If you are like most trout fishermen, you are always wanting to catch more fish. Now while we all might enjoy getting out in the outdoors and enjoying the scenery, we want to catch more fish. We will look at how to catch more trout and make yourself a better angler in the process.
- 1 Get A Guide
- 2 Use A Longer Leader
- 3 Be Stealthy
- 4 Don’t Play The Fish Too Much
- 5 Pay Attention To the Depth
- 6 Keep Your Rig Clean
- 7 Landing Trout From The Front
- 8 Walk Your Fish Downstream
- 9 Let The Fish Run
- 10 Set The Hook Downstream
- 11 Fish At Night
- 12 Get Guidance from Some Experienced Anglers
- 13 Read the River Like a Pro
- 14 Fish Better Locations
- 15 Bait Fishing for Trout
- 16 Lure Fishing for Trout
- 17 Research & Plan: How to Catch More Trout
Get A Guide
Getting a guide will help you learn about fishing and catch more fish. You don’t have to spend hours researching online and reading forums, but we folks at Southern Trout would love you to do so. With a guide, you’ll receive personalized information about the best places to go, the best equipment, and the most effective techniques.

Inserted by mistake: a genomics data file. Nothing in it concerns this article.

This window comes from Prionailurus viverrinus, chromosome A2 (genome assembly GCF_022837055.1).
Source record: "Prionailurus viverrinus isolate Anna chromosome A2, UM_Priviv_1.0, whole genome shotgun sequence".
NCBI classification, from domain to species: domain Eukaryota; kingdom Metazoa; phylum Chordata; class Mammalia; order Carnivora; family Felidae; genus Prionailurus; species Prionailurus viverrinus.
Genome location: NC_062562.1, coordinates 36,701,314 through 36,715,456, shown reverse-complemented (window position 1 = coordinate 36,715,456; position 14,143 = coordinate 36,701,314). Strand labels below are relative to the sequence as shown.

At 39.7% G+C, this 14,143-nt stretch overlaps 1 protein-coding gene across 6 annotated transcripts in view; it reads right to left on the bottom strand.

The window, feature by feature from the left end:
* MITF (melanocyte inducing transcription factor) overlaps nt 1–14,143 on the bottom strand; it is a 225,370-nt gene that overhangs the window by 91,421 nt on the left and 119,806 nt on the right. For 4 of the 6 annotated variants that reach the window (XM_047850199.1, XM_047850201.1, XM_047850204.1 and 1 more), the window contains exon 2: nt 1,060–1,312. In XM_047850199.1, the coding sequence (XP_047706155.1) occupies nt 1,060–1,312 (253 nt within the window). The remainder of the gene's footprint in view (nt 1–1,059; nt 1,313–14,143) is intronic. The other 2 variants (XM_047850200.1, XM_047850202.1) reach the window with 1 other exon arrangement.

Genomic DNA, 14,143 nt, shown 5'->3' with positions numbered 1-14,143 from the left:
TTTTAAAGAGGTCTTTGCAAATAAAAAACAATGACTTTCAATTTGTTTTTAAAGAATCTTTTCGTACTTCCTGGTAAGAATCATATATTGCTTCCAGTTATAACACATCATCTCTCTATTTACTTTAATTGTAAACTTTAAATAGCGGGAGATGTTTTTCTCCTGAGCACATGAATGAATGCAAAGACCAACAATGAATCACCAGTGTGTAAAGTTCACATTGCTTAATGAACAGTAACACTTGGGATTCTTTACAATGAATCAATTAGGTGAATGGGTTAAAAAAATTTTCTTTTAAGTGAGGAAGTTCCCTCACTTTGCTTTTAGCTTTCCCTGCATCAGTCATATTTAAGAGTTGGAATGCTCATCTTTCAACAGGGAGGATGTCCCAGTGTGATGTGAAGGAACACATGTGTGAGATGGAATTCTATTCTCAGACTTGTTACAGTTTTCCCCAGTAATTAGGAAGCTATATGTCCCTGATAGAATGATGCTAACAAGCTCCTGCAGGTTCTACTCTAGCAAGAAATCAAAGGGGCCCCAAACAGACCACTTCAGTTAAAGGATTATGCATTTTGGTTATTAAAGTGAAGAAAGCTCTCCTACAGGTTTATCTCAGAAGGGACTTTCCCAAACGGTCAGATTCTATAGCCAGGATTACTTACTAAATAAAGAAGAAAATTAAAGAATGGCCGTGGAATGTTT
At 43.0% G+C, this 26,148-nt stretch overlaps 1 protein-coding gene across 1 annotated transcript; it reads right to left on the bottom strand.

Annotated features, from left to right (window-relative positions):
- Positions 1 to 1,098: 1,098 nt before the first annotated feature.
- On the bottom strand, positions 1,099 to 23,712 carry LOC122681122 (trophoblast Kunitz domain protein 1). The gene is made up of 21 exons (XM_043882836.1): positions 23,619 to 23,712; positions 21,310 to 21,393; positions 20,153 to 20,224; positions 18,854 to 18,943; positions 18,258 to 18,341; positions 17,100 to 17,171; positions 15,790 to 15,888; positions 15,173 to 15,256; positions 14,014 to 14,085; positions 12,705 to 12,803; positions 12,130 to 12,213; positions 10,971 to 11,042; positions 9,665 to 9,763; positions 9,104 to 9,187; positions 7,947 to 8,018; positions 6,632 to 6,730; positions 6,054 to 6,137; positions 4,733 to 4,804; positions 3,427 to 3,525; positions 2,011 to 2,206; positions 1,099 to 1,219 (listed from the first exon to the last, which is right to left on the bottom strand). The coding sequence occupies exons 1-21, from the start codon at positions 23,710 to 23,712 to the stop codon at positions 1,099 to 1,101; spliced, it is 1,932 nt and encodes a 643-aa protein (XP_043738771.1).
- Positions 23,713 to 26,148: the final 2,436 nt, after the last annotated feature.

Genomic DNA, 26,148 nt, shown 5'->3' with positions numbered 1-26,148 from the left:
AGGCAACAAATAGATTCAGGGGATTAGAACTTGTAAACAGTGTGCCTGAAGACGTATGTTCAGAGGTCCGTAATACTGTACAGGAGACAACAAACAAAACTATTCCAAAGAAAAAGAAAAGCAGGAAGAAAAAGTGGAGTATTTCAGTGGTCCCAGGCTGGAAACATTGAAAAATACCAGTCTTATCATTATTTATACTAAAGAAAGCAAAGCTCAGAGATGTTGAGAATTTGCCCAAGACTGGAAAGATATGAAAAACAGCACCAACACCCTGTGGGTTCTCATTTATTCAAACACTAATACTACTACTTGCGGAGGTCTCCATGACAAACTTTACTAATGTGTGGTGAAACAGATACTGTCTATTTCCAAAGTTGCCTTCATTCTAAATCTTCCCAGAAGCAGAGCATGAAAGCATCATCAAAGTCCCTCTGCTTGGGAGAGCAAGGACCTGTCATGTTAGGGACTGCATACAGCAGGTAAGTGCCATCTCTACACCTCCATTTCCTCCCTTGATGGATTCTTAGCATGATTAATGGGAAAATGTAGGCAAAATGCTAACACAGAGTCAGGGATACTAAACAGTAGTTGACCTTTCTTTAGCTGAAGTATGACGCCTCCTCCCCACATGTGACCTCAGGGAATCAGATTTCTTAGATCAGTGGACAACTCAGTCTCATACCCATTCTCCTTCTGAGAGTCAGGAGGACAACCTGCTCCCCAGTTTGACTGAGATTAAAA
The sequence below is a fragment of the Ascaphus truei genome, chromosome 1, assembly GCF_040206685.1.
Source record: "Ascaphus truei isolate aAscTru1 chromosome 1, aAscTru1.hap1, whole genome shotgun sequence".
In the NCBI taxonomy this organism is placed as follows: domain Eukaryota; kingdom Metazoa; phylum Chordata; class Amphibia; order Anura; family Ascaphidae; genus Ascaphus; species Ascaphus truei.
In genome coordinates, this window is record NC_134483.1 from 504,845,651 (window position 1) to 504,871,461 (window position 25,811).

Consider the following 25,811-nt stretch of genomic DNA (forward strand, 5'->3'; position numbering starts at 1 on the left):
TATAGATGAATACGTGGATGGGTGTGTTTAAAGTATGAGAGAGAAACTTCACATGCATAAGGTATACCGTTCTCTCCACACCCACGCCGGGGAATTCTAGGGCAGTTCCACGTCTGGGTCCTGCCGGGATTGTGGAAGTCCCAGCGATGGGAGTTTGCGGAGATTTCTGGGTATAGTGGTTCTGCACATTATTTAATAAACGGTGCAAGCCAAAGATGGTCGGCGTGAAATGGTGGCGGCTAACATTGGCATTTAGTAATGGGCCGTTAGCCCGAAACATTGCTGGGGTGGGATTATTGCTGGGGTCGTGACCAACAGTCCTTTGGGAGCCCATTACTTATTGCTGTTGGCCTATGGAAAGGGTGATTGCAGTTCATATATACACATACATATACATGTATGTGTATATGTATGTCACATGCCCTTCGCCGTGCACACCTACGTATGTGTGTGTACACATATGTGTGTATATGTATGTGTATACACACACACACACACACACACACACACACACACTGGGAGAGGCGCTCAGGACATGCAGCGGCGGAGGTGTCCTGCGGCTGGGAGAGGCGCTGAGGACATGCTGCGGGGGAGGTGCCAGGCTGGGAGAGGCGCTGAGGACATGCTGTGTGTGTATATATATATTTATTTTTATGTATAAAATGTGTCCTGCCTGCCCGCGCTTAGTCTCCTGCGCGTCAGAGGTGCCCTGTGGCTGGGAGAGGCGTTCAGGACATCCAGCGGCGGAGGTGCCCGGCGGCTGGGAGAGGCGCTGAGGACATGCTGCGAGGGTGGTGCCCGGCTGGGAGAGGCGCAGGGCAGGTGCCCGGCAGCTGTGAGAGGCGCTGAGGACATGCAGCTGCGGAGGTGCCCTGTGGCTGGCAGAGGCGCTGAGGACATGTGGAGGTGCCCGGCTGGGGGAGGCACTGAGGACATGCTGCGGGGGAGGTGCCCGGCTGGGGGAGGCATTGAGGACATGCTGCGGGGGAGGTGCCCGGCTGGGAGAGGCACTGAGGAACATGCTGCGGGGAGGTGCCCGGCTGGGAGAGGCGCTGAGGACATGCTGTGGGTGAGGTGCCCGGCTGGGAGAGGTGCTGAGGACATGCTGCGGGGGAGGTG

A good fishing guide knows where the fish are hiding. They’ll tell you where to look and what to do to make sure you catch more fish.
Use A Longer Leader
If you want to reduce the fish you get from a particular spot, one way to do so is by using a shorter line. When fishing for trout in a fast-flowing stream, it is important to use the right equipment. If your fly line doesn’t reach the bottom where the trout likes to hang out, you need to hope that the trout are hanging out at the top.
Furthermore, if you’re casting into still or slow-moving waters, the disturbance of your line when you land it on the river’s surface may cause fish to swim away from your lure. As long as the tip of your fly rod is close enough to the fish when it hits the water, the farther away the tip of your fly reel is from the fish, the better off you” ll be.
When fishing, there are certain things that just make sense. If you want to catch more, you shouldn’t be too obvious about it. You should be quiet. And you should avoid casting shadows over the water.
Fish don’t like it when people are noisy or loud. So, if you want to catch some fish, try being stealthy.